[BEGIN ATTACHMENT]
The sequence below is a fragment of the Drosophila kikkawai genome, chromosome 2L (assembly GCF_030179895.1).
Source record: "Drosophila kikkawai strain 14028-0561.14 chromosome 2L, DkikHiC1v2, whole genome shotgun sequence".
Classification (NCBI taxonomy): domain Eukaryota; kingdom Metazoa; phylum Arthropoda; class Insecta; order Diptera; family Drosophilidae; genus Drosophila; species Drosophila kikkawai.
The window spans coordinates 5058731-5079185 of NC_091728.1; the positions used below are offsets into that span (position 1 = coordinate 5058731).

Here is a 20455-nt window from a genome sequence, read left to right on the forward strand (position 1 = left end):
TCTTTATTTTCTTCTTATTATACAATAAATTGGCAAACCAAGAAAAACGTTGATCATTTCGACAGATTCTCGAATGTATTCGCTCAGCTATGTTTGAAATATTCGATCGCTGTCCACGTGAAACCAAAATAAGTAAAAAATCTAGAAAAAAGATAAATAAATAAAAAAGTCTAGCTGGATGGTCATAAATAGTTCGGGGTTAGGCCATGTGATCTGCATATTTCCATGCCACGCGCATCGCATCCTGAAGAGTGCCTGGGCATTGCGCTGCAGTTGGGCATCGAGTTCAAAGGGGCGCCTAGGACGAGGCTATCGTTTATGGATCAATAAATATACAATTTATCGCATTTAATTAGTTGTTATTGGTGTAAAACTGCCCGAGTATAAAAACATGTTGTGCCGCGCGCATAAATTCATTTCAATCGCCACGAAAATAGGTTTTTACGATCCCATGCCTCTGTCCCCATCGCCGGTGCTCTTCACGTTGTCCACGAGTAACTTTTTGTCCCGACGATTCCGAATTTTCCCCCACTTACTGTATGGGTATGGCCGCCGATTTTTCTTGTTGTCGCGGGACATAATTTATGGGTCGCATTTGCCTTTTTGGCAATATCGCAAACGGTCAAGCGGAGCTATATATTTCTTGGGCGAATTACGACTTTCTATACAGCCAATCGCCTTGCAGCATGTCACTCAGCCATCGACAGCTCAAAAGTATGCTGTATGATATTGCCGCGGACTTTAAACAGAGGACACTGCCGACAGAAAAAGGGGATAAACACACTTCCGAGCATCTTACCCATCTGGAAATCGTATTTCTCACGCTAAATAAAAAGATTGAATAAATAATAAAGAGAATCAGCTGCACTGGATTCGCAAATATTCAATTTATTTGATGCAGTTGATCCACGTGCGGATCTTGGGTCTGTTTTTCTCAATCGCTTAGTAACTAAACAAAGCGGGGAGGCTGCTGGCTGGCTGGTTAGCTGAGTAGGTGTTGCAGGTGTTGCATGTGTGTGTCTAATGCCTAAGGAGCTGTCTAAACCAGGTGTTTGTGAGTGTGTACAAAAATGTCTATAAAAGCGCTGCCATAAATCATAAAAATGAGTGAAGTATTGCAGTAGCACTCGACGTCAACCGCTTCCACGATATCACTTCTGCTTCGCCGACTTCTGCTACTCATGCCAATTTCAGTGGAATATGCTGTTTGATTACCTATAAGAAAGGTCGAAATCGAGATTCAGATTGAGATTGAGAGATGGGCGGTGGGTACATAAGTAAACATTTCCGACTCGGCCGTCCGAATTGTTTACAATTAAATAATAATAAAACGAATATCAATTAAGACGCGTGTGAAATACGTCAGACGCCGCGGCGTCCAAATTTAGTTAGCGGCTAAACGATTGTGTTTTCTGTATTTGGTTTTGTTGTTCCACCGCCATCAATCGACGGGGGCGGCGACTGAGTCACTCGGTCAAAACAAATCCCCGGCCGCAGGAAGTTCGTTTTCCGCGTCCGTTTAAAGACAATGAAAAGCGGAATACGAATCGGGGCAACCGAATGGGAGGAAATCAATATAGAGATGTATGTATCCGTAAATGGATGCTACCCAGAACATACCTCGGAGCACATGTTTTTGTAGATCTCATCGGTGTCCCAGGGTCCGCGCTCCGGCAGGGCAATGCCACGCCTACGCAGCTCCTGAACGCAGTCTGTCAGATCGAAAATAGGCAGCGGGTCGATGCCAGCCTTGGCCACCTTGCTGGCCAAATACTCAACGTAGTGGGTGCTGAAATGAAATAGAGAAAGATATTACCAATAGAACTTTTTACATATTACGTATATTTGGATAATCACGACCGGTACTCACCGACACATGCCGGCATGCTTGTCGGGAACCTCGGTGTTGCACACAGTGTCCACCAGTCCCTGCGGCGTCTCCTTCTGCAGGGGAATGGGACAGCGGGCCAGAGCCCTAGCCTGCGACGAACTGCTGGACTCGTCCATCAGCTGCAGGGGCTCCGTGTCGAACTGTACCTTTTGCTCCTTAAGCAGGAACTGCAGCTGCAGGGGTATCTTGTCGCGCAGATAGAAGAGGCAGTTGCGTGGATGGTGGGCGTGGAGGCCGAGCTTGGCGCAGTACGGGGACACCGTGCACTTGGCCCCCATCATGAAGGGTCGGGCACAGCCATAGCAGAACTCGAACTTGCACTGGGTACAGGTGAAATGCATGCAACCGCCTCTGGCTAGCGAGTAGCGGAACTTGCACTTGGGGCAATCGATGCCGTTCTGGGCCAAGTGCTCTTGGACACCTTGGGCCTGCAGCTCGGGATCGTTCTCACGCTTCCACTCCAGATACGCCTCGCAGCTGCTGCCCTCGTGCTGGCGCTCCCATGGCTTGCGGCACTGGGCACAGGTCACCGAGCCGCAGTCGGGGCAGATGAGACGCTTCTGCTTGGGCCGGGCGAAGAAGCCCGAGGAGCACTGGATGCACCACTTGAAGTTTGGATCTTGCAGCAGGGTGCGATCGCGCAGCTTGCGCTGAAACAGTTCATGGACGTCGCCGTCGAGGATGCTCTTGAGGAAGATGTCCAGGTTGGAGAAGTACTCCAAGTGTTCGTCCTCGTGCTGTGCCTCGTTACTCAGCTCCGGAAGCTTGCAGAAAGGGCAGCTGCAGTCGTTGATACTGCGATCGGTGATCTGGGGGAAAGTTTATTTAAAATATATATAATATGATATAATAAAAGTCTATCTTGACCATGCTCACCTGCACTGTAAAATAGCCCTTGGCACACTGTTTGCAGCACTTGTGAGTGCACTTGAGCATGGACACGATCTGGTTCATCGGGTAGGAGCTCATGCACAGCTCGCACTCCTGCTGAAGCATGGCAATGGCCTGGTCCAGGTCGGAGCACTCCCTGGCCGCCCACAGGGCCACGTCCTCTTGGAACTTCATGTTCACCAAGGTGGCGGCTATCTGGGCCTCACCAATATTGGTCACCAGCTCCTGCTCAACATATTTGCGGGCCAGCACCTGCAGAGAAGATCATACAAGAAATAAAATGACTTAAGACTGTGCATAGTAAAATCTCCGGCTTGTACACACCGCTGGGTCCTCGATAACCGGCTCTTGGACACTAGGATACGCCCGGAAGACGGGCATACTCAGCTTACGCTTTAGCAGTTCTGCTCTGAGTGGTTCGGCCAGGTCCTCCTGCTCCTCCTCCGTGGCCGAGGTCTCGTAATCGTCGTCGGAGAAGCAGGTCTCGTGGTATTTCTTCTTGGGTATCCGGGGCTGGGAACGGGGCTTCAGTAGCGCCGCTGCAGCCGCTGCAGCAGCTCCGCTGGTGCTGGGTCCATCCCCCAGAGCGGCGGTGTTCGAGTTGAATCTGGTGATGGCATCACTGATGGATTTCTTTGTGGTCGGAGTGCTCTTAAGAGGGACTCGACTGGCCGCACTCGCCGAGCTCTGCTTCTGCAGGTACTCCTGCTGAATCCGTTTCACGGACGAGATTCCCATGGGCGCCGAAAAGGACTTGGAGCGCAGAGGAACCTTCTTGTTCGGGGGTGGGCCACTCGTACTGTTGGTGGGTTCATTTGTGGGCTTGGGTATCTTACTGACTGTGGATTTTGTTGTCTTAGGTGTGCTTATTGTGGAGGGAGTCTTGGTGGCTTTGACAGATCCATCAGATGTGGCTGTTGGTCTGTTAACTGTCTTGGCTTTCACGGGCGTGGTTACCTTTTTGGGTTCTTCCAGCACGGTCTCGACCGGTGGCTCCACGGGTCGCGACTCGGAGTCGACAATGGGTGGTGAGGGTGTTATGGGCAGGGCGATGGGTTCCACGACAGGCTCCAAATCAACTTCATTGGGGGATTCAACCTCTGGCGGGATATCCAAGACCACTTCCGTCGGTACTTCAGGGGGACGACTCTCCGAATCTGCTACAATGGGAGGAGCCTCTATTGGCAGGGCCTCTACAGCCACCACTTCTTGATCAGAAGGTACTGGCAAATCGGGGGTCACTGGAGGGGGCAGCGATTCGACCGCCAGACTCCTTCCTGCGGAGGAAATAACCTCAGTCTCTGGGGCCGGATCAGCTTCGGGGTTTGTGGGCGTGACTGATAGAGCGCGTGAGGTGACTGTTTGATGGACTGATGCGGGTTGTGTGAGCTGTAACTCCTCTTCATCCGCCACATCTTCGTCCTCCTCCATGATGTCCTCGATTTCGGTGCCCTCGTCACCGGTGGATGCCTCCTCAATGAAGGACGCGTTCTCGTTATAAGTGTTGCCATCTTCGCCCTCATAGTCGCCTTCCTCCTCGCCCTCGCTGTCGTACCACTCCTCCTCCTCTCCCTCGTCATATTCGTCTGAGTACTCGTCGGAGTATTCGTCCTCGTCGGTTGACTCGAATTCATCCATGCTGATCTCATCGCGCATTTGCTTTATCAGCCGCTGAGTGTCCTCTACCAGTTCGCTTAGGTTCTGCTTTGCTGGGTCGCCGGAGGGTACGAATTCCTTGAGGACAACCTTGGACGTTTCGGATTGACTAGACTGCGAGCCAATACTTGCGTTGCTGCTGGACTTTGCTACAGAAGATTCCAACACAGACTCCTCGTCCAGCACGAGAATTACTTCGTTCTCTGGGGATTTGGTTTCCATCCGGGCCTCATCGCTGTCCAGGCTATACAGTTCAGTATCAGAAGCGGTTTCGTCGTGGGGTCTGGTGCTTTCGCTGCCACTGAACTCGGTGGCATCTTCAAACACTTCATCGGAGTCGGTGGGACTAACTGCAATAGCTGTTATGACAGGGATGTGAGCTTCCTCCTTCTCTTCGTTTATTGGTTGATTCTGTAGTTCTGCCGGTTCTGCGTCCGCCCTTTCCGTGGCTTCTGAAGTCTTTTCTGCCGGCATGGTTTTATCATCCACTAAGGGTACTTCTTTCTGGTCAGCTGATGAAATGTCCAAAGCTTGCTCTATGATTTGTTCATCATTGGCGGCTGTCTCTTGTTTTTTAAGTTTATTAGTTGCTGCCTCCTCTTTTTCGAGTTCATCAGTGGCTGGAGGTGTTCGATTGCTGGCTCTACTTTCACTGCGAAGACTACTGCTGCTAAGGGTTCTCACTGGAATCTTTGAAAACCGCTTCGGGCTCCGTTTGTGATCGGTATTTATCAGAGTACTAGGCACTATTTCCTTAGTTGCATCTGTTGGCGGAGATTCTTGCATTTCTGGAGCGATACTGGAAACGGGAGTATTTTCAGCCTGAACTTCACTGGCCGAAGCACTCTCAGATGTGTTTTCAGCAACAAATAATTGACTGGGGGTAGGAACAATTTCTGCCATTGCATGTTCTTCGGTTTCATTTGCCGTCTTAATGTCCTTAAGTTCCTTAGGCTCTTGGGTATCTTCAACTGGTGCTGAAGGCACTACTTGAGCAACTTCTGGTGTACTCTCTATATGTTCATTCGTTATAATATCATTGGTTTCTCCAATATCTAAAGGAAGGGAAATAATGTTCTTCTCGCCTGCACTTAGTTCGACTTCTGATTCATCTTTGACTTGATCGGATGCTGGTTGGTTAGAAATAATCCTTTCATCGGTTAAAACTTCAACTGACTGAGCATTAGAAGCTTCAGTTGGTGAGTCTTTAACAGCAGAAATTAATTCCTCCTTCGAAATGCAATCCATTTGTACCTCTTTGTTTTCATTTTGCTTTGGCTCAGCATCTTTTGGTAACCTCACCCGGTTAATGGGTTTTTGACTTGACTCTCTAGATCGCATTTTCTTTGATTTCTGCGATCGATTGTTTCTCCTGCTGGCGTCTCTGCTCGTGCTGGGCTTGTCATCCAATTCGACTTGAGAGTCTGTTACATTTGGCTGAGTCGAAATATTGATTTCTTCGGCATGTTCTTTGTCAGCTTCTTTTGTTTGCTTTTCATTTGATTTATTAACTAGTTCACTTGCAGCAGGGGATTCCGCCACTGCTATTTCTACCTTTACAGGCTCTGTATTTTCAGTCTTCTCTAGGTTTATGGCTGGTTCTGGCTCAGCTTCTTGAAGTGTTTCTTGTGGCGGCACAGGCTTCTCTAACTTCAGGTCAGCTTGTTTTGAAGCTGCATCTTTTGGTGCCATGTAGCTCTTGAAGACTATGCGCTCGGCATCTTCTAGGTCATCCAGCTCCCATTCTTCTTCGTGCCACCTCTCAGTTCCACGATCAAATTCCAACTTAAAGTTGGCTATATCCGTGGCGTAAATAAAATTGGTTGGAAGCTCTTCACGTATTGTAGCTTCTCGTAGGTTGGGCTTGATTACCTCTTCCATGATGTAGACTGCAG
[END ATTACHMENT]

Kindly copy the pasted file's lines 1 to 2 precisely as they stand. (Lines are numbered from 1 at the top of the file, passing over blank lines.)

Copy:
The sequence below is a fragment of the Drosophila kikkawai genome, chromosome 2L (assembly GCF_030179895.1).
Source record: "Drosophila kikkawai strain 14028-0561.14 chromosome 2L, DkikHiC1v2, whole genome shotgun sequence".